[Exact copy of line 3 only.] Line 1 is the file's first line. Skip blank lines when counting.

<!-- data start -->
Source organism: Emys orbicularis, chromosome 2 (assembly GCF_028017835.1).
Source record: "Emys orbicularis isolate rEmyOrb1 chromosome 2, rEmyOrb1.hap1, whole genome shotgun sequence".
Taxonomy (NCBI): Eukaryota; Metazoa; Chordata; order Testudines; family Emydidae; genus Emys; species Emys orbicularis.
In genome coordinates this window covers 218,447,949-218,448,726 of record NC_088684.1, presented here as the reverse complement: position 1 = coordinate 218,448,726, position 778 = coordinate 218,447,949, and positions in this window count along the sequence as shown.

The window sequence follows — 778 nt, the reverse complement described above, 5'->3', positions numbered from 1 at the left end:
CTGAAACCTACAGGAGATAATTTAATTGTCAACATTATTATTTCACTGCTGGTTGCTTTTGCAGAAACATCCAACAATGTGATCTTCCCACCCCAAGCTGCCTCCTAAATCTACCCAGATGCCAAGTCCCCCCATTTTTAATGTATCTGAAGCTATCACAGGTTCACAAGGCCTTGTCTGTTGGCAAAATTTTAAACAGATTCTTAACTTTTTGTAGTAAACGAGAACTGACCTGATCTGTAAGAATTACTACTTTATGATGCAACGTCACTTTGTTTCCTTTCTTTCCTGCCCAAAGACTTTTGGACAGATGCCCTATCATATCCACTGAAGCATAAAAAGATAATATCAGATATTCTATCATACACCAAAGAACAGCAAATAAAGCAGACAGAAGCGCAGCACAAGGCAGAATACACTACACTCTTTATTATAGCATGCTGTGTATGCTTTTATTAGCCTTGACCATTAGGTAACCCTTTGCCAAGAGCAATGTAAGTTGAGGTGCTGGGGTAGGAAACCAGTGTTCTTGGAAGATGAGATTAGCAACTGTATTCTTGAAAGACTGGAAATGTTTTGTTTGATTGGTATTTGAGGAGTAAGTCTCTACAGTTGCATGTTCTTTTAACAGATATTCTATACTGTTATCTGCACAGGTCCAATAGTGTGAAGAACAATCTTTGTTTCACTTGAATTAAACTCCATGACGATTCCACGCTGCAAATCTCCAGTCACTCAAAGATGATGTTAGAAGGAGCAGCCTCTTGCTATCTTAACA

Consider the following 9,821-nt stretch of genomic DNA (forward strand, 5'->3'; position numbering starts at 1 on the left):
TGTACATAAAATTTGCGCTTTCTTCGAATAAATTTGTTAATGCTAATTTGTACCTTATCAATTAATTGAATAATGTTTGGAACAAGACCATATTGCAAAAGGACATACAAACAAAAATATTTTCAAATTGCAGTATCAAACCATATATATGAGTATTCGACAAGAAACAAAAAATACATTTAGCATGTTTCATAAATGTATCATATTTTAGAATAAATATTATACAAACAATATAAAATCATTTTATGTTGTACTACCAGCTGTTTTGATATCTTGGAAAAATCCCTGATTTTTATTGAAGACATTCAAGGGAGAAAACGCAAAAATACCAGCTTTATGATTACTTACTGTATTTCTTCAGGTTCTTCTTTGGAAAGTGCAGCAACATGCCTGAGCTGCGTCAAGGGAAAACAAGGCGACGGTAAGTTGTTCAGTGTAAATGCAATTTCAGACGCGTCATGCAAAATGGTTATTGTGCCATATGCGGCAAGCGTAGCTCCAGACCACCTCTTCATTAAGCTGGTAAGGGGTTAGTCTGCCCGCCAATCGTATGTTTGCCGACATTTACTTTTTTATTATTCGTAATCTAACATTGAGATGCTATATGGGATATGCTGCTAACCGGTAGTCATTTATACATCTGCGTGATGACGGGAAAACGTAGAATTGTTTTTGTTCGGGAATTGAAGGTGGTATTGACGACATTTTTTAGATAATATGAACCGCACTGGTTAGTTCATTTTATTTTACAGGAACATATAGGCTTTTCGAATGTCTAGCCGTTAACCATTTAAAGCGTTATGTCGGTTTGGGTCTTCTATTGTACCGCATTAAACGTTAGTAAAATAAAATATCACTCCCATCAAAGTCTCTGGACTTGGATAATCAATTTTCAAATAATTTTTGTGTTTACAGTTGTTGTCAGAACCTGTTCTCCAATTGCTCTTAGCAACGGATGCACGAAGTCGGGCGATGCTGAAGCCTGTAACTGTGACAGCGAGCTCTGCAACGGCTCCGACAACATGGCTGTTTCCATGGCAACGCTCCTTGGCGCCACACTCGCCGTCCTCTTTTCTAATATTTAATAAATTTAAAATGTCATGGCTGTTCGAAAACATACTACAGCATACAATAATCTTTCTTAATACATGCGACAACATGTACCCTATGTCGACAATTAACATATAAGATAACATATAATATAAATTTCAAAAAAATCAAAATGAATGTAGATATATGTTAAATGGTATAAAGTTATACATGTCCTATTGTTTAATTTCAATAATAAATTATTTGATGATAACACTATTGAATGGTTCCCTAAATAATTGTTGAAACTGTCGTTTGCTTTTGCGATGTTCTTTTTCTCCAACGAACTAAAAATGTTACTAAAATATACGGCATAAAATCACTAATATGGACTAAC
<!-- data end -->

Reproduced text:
Taxonomy (NCBI): Eukaryota; Metazoa; Chordata; order Testudines; family Emydidae; genus Emys; species Emys orbicularis.